Don’t underestimate the loss you are going through as you say good-bye to your spouse. Get the help you need. It may be a grief group or a counselor. It’s advice I need to take, come to think of it.
For those who have lost their beloved one, I recommend taking time to get the help you need along the way. If you are an introvert, do not stay in your home without social interaction. You may not want to get out in large groups, but make time to be with close friends for lunch or coffee. If you have been in a Bible study or small group at your church, keep attending it. I have known people who are afraid they will cry. But that is a normal response and people aren’t surprised by it. Come anyway. With time, it will lessen.
Continue worshipping in your church as well. You will find comfort in the service through the prayers, songs, Bible readings and other parts of the worship service. It can also be comforting to be part of the group worshiping together.
Just seeing and embracing a few friends can lift your spirits. For awhile, you may only be able to manage one hour instead of two. Then do that. It is a start. Find simple ways to serve as you find yourself getting stronger. Underline simple. Don’t start with complicated. It may be just reaching out to people you notice are struggling. Or offering encouragement to someone you see having a hard time.
Try not to be overly critical of the things people say to you as they try to comfort you. I know how often my words have felt so inept at times when friends have lost a loved one. They are trying to say something helpful and hopeful for you. It may not help you, but they are trying to help. Personally, I remember almost nothing of what people said to us after my dad died. I do remember the hugs and tears that showed they were sad too. Their inability to come up with words was helpful too because they were in shock just like we were. The hugs were very meaningful.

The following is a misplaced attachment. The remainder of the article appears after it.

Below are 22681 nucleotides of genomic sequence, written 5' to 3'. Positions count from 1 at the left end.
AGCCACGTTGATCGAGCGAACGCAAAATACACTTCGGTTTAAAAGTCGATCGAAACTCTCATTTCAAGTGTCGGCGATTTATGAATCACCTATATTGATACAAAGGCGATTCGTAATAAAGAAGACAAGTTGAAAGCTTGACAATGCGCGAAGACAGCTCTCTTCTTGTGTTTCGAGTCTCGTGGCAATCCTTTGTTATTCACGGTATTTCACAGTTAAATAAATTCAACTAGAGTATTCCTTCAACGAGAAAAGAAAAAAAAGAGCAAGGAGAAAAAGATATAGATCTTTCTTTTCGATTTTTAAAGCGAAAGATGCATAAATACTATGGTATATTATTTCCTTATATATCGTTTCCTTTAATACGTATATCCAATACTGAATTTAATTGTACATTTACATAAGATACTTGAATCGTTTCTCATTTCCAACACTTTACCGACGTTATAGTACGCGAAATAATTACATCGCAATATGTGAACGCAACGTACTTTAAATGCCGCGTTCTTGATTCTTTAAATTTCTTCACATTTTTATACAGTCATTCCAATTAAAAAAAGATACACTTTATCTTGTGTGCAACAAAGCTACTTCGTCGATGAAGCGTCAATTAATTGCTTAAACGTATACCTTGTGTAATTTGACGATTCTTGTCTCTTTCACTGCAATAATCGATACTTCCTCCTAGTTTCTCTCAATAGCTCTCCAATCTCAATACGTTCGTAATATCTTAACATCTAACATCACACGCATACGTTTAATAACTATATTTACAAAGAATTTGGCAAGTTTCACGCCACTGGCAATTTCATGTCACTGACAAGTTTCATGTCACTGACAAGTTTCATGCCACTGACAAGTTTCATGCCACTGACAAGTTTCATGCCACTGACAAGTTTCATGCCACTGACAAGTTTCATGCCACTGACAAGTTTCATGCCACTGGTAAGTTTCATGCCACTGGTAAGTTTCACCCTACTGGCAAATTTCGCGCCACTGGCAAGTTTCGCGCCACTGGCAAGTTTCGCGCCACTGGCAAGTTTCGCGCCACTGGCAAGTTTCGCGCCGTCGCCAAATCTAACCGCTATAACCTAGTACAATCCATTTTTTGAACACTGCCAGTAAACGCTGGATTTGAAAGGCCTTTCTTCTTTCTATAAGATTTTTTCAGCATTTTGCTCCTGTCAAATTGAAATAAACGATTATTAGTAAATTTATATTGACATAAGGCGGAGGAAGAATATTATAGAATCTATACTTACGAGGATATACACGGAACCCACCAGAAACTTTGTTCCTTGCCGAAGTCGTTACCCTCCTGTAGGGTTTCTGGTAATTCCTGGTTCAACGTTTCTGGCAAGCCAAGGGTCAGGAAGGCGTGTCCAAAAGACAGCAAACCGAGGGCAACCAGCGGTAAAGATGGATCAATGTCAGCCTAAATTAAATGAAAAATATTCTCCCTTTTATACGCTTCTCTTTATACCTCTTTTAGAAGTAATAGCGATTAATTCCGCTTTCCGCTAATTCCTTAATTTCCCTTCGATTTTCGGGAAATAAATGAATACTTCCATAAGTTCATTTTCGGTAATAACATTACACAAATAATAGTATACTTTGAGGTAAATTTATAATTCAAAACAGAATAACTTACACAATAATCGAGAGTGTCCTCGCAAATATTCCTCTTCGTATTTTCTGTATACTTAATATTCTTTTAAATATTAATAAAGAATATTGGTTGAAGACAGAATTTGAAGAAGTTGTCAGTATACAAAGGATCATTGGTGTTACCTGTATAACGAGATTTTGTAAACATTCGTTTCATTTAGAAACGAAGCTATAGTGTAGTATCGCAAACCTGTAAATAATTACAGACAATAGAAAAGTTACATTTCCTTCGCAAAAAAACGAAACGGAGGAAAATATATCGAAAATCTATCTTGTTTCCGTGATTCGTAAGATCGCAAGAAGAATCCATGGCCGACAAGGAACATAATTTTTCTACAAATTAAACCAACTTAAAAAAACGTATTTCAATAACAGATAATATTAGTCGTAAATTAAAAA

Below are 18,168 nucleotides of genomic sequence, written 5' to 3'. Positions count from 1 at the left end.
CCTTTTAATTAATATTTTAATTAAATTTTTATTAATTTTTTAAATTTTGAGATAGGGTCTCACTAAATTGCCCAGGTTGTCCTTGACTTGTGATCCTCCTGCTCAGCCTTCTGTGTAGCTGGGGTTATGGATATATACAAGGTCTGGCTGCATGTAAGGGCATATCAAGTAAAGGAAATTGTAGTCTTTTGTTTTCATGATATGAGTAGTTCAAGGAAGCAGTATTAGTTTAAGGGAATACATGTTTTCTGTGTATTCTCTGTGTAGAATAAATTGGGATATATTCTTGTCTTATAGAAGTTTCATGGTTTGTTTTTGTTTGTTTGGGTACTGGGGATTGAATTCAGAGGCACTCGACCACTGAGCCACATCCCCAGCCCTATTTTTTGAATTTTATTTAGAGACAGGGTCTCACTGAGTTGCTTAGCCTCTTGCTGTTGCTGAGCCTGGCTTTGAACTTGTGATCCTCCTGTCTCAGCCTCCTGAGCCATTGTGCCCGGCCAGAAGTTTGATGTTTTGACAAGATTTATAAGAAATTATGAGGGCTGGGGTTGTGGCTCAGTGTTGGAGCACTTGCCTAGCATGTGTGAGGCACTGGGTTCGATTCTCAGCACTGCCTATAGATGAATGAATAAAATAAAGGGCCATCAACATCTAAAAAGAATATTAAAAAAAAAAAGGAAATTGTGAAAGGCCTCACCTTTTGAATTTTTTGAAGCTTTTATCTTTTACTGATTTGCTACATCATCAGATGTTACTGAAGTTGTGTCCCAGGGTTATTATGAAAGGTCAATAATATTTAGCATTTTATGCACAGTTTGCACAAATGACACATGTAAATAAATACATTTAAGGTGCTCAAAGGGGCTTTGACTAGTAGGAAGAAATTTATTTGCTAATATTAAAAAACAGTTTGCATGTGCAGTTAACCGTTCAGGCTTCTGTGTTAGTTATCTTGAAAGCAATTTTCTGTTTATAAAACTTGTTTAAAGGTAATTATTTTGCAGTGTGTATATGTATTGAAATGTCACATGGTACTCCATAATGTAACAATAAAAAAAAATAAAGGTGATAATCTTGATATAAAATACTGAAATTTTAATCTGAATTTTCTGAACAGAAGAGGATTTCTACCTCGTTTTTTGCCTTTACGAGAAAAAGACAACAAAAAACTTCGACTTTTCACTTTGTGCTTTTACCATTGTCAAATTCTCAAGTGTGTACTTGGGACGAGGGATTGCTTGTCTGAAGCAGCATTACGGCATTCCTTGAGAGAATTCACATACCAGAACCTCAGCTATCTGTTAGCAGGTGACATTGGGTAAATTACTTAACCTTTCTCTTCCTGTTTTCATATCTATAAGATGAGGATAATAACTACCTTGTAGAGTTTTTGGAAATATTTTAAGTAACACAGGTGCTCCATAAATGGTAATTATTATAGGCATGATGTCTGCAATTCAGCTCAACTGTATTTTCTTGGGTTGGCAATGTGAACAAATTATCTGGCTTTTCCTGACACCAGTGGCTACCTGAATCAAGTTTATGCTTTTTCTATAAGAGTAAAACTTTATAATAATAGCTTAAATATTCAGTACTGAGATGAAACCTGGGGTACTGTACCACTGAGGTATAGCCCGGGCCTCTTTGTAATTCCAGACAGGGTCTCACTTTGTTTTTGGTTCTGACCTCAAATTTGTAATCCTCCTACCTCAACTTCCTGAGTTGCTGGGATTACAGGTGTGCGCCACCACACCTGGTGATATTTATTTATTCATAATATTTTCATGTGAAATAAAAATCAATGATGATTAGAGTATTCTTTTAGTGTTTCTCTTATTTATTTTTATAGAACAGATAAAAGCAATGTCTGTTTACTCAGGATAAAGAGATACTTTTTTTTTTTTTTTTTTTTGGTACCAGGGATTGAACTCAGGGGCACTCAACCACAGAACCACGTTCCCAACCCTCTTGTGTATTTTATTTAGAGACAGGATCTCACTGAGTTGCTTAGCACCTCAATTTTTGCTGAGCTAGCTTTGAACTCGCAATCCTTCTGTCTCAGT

It is during the weeks and months after the loss that your help is really needed. While the widow is adjusting to her situation, adjusting to her loneliness, trying to learn to live alone, finish the paperwork needed for her new situation and all that is involved. These are what is involved when it comes to helping a person through a loss. That is when she needs a phone call, a card, maybe a short visit or meal invite. Anything to keep her for being alone all the time and feeling cut off. Are you going to a fun social event? Check to see if she would like to go along. She may need to get out of her house.
“Let not your hearts be troubled. Believe in God; believe also in me.In my Father’s house are many rooms. If it were not so, would I have told you that I go to prepare a place for you? And if I go and prepare a place for you, I will come again and will take you to myself, that where I am you may be also. And you know the way to where I am going.
But the Helper, the Holy Spirit, whom the Father will send in my name, he will teach you all things and bring to your remembrance all that I have said to you.Peace I leave with you; my peace I give to you. Not as the world gives do I give to you. Let not your hearts be troubled, neither let them be afraid.
John 14:1-4, 26-27 ESV
For those who have walked this journey, feel free to comment below. What was helpful? What didn’t help you?